To get to Tommy Banks’ Black Swan restaurant in Oldstead requires something of an expedition. From the nearest station, my taxi bumps and splashes for 10 miles along narrow country lanes, deep into the rugged countryside of the North Yorkshire Moors.
And yet, such is its renown that diners from all over the UK and abroad are beating a path to the door of this family-run, 400-year-old former drovers’ inn. Last year, to add to its Michelin star, the restaurant was pronounced the world’s best by TripAdvisor. Its 27-year-old chef and co-owner, Tommy Banks, is also now a familiar face to
millions, having twice won through to the finale of BBC2’s "Great British Menu" with his extraordinarily original cooking. Now Banks is publishing his first book, Roots: Recipes Celebrating Nature, Seasons and the Land, and it’s one of the most truly distinctive cookbook débuts I can remember. Fully embracing his philosophy of eating off the land, it majors on ingredients grown in the kitchen garden, or foraged from the fields and woods around his Yorkshire home. His recipes, each inspired by a "root" ingredient, range from the deliciously simple—Pickled Onions, Roast Celery Soup—to the frankly mystical—Blue Cheese with Spruce and Fir, Jerusalem Artichoke Fudge, and Raw Deer, Beer and Woodland Gear.
Banks greets me in his chef whites in the downstairs bar where a welcoming fire blazes, and the unusual names of the cocktails on the chalkboard signal that this is a restaurant with a difference. I reluctantly decline a "Bedstraw Martinez" (a martini with woodruff, a foraged herb with antiseptic properties, which was traditionally used for animal bedding) and we talk over coffee and mint tea instead.
Tommy Banks is a local farmer’s son. Having previously run a B&B business on their working farm, his parents, Anne and Tom, bought the Black Swan in 2006 and ran it with their elder son James. Tommy, however, wasn’t interested. "I basically saw working in the pub as a way of being able to leave school and have a bit of a job washing pots and waiting tables so I could get drunk with my friends and play cricket", Banks tells me.
© Andrew Hayes-Watkins
Then he fell seriously ill with ulcerative colitis, enduring several major operations and long spells in hospital. "As a young, macho farmer’s lad, it knocked me for six. I had a colostomy bag when I was 18. Not something that anybody wants but imagine the insecurities for a young man. I’d just lost my grandfather as well who was a big part of my life, so I was pretty upset with the world. And that’s when my interest in food really happened." On his sickbed, Banks began devouring cookbooks in a bid to educate himself about food. By the time he had recovered, a hungrily ambitious young man had emerged.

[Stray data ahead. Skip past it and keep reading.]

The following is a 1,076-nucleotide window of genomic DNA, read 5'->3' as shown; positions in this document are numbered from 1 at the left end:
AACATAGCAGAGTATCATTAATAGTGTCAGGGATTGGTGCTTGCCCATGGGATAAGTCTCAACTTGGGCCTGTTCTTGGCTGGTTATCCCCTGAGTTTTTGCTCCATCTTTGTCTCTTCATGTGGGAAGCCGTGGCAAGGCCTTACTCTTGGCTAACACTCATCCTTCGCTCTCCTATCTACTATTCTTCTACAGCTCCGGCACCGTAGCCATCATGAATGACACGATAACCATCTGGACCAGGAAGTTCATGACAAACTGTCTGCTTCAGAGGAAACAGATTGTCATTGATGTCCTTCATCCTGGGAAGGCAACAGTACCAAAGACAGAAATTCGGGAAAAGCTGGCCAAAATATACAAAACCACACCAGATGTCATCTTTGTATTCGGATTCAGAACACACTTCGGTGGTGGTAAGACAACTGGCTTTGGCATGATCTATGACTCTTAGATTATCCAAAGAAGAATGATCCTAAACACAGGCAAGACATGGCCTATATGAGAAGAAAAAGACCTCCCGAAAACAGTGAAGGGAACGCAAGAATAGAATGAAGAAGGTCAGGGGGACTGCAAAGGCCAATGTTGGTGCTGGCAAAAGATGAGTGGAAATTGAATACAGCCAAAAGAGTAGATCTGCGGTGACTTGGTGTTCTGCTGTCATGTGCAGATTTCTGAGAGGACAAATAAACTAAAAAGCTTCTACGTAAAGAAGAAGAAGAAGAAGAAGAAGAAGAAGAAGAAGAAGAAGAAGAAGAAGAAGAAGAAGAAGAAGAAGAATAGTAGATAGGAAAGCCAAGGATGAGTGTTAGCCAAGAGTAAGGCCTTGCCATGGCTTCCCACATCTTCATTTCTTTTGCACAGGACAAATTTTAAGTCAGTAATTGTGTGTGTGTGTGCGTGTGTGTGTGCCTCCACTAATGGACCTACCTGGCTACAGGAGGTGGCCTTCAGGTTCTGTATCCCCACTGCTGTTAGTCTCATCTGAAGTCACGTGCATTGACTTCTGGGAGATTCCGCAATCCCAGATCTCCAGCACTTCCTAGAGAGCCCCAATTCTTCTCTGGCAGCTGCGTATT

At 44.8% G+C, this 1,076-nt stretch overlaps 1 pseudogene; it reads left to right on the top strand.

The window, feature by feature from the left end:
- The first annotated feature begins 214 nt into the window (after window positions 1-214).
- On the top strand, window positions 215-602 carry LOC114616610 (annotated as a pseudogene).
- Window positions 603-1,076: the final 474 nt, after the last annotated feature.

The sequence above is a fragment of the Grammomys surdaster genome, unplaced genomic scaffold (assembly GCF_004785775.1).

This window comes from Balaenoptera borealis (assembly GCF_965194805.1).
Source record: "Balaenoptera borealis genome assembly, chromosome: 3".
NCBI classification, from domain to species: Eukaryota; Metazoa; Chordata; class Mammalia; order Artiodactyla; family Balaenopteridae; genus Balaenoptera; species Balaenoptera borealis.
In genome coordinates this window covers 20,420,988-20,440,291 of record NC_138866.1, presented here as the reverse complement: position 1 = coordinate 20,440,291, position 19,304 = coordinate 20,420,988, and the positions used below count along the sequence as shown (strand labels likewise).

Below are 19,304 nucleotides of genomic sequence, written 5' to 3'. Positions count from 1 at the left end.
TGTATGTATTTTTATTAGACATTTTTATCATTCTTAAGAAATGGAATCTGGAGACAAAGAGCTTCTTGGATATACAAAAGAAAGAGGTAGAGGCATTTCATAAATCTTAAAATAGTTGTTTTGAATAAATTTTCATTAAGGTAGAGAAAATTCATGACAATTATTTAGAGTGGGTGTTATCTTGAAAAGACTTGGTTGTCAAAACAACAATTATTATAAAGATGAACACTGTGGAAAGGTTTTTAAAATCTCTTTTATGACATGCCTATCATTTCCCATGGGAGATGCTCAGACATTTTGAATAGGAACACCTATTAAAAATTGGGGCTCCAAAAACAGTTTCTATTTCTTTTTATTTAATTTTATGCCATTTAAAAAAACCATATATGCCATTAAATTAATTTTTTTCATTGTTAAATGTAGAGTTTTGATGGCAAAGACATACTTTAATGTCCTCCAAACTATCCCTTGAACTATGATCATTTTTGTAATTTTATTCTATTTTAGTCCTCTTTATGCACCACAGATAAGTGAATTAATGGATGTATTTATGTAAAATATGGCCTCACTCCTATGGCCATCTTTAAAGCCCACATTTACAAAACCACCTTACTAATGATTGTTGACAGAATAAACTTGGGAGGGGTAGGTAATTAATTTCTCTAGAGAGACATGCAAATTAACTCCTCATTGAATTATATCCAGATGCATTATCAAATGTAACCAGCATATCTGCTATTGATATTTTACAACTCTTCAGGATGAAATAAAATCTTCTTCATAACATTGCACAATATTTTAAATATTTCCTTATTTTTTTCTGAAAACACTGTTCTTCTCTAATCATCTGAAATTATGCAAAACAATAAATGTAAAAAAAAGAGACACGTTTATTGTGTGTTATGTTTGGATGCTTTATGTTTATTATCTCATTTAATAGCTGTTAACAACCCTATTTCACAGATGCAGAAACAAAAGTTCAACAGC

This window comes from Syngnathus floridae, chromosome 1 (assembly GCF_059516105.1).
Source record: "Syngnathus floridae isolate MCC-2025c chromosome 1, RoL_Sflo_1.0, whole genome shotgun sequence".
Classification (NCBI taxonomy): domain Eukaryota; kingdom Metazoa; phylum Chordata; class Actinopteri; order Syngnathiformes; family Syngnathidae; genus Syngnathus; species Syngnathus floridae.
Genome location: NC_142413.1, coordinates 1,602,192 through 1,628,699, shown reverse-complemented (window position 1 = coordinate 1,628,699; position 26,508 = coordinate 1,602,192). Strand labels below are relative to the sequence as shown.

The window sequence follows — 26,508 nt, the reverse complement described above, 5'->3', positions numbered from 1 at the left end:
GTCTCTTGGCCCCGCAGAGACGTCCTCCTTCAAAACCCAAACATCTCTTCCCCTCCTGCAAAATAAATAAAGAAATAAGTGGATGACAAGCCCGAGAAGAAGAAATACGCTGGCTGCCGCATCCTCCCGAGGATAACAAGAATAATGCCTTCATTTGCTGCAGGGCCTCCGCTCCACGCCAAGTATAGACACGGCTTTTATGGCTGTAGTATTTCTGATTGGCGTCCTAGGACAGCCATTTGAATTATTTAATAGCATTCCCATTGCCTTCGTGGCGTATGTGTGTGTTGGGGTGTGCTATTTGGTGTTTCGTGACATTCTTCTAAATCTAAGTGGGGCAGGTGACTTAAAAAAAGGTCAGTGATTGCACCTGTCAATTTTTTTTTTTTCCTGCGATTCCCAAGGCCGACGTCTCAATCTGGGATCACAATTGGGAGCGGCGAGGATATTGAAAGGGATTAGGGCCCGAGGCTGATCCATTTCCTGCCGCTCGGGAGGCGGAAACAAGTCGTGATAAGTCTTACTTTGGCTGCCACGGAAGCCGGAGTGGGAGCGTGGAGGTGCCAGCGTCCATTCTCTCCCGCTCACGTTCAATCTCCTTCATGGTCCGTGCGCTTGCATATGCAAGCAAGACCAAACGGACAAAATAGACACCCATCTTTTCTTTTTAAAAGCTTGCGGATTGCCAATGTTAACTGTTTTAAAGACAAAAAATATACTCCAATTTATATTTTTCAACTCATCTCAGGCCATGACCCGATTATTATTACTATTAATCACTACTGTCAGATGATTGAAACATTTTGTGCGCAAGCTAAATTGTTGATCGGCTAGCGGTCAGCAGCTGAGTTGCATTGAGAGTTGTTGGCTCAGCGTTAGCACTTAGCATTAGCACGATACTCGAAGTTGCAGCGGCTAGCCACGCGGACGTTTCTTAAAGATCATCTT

By then the 2008 recession was biting, and the Black Swan wasn’t doing well. "Everyone was doing two-for-one deals and steak nights to try and drag customers in. We did that too, but it really doesn’t work in the middle of nowhere— would you drive all the way out here for a cheap meal?" It was reading a comment in Marco Pierre White’s autobiography about making your restaurant so damn good that people would come from miles around which convinced Banks that the pub had to become a destination. An ambitious new chef was recruited, and they set to creating food inspired by that of Michelin-starred restaurants. In 2011 the Black Swan gained its own Michelin star. Two years later, the chef left. By dint of working seven-day weeks, Banks regained the award within four months, hitting the headlines as the youngest Michelin-starred chef in the country. "Which was brilliant, but I felt like a fraud. I didn’t think I was a great cook, and all the dishes were sort of stolen. One day a journalist said to me, ‘24 years old and you’ve reached the pinnacle of your career’. And I felt the blood drain away from my face. I thought: this can’t be the pinnacle of my career".